Mr Flanagan : They did not have any power at all. I have given you a copy of item 3.4, which is their internal office procedures. That is not a normal public document but the CSA provide that document to show how they have done it. That document is not normally available to the public. That is their own internal document, which is not normally publicly available. In this case it was publicly available. They have got their own procedures inside their own department which people do not know about. That is my main concern—the overall culture. This case did not have the opportunity to be fully looked at because the Child Support Agency has told the person in question that they do not want to speak to him, they are not going to look at the issue: 'You pay the child-support. We are not going to whether it is right or wrong; you just pay it.'

Ms BUTLER: If the Australian computer system had been set up to deal with New Zealand circumstances as well as Australian circumstances, the change would not have been made, would it?

Mr Flanagan : No, that is not correct. Our legislation is not retrospective whereas New Zealand legislation is.

Ms BUTLER: No, I am sorry; I am talking about the software, not the legislation.

Mr Flanagan : The software should follow the legislation.

Ms BUTLER: But we are talking about a system in New Zealand to collect debts that are being determined under New Zealand law.

Mr Flanagan : Yes, but it has to be registered in Australia as an Australian child-support case. What I am saying is that it should not have been registered in the way it was—

Ms BUTLER: To assist in collecting child support owing under New Zealand law.

Mr Flanagan : No, it is not to assist; it is the fact that it should not be registered in Australia as a child-support case. It is fine in New Zealand because it is covered by the legislation, but once it comes to Australian law, if you go to the Australia-New Zealand agreement, it says that you have got to follow the law in the country that is being applied. The law the country that is being applied is Australia and in Australia it is not a stage 2 child support case.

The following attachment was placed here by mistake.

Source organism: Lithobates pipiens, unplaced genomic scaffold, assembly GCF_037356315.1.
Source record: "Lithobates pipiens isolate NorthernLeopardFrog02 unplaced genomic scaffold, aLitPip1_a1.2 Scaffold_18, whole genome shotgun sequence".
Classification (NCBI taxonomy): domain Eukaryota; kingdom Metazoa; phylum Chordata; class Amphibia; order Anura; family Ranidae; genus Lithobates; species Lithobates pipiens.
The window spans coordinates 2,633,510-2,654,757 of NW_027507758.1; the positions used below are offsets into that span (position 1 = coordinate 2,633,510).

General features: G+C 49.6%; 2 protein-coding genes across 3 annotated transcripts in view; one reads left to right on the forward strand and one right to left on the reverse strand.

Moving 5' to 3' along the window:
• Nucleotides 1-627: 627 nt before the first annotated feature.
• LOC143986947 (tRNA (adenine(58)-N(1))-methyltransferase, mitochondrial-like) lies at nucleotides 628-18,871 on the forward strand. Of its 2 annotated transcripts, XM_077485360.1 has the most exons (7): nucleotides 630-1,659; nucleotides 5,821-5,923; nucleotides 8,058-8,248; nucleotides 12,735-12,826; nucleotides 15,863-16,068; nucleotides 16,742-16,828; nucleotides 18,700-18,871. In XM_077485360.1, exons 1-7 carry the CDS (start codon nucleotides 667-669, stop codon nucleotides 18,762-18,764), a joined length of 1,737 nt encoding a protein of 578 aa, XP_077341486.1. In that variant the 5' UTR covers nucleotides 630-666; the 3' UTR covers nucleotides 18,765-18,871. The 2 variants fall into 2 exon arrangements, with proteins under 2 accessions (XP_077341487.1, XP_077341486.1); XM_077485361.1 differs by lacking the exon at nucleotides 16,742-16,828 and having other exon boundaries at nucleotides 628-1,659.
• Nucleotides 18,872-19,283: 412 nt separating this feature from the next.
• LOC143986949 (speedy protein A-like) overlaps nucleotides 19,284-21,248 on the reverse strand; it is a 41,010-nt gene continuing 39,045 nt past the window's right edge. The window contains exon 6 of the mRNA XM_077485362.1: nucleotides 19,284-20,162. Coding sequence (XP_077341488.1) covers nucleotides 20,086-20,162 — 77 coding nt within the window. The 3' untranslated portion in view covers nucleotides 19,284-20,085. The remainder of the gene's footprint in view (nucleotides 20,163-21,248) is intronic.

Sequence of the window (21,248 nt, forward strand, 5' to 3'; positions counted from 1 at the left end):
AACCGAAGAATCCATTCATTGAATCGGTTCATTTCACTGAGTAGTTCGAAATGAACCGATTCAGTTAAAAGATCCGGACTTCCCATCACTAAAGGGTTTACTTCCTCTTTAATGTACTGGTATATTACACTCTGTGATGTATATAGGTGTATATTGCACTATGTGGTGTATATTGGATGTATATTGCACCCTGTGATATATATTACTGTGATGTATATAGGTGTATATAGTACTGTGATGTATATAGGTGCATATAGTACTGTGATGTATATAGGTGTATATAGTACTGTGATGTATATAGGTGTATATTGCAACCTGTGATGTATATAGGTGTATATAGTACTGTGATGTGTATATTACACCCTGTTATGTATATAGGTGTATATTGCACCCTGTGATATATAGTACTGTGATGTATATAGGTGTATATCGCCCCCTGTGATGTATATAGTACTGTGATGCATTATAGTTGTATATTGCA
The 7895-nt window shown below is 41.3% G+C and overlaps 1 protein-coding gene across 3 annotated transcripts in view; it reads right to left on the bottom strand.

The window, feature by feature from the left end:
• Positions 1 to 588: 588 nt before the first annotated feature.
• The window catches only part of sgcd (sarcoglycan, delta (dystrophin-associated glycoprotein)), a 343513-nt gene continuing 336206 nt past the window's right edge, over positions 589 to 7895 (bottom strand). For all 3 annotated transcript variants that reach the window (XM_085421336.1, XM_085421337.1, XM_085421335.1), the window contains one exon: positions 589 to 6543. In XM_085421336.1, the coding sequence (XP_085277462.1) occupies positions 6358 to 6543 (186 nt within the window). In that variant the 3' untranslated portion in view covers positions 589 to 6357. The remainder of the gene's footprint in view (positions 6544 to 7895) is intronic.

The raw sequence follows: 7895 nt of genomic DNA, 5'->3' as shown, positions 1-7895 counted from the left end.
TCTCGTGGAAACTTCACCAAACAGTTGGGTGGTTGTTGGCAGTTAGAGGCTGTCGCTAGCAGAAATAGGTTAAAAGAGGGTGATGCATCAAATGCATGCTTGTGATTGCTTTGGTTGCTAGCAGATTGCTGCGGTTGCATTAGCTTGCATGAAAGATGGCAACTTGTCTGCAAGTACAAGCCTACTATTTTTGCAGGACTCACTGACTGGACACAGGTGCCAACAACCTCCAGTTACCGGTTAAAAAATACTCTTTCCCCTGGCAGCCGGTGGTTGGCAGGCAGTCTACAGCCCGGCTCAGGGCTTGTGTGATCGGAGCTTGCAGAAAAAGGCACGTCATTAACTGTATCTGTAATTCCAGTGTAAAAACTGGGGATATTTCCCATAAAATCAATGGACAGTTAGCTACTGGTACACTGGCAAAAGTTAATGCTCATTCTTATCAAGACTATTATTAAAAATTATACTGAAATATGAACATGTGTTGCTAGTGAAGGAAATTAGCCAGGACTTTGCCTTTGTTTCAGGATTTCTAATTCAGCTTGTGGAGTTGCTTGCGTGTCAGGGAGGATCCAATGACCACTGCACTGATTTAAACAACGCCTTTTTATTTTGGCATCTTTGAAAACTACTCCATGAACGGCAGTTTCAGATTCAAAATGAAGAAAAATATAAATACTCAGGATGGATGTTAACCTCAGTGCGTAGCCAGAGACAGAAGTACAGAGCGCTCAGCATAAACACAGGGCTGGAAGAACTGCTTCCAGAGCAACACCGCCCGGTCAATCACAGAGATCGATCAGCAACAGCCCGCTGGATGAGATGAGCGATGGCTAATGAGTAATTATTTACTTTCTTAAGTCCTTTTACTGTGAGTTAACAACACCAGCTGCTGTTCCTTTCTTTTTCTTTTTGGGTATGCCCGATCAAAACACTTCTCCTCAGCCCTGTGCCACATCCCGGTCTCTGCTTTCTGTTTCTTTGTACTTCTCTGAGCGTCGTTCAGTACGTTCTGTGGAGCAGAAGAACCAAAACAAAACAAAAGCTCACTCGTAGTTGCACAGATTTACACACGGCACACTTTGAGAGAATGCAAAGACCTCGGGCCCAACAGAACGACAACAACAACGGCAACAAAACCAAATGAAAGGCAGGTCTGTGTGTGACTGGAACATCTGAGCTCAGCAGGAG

Ms BUTLER: To go to a different question. I am not going to ask questions about things that you have identified as being outside the terms of reference, but I am interested in this point about courts versus tribunals. You make the point that the SSAT, like almost every lay tribunal I have certainly never heard of, is not bound by the rules of evidence and can inform itself in the manner it considers appropriate. That is common in tribunals as opposed to courts and the reason for that, obviously, is to keep down the cost, to avoid everyone having to have expensive lawyers having technical arguments about the rules of hearsay and the exceptions to the rule. Why would you raise concerns about those provisions of the SSAT? Wouldn't that just lead to people that you represent having to spend more money on lawyers, having more difficult disputes, having less assistance in sorting out disputes, and having a much more inefficient system than presently exists?

Mr Flanagan : No, because any decision should be based on what evidence is before them. If the evidence is not there, they should not make the decision in the first place. In the case of the Child Support Agency, there was no evidence in this particular case, but they still made a decision based on what they wanted.

Ms BUTLER: You are talking about the SSAT provisions, as you point out?

Mr Flanagan : Yes. And the CSA decision was then reviewed by the Social Security Appeals Tribunal, so what that says is: 'We don't have to follow the evidence that's been provided to the CSA senior case officer; we can just decide on how we feel.' Now that, to me, is not good enough.

Ms BUTLER: That is not what it says, with respect.

Mr Flanagan : It says they do not have to follow the rules of evidence. They did not say they do not follow; they say they do not have to, which is a slight difference. But the Child Support Agency do not have to follow the rules of evidence or, even more precisely, are not governed by the rules of evidence.

Ms BUTLER: Because it is not a court.

Mr Flanagan : It is not a court, but surely they must have some reason for making a decision. We are dealing with ordinary people in the community.

Ms BUTLER: I am sorry to interrupt you, but it does not say that you can make a decision without having any basis for making the decision. It is an exemption from having to apply the strict legal rules of evidence such as the rule against hearsay, which, if you had to apply that, leads to very complicated and detailed argument about very technical legal issues.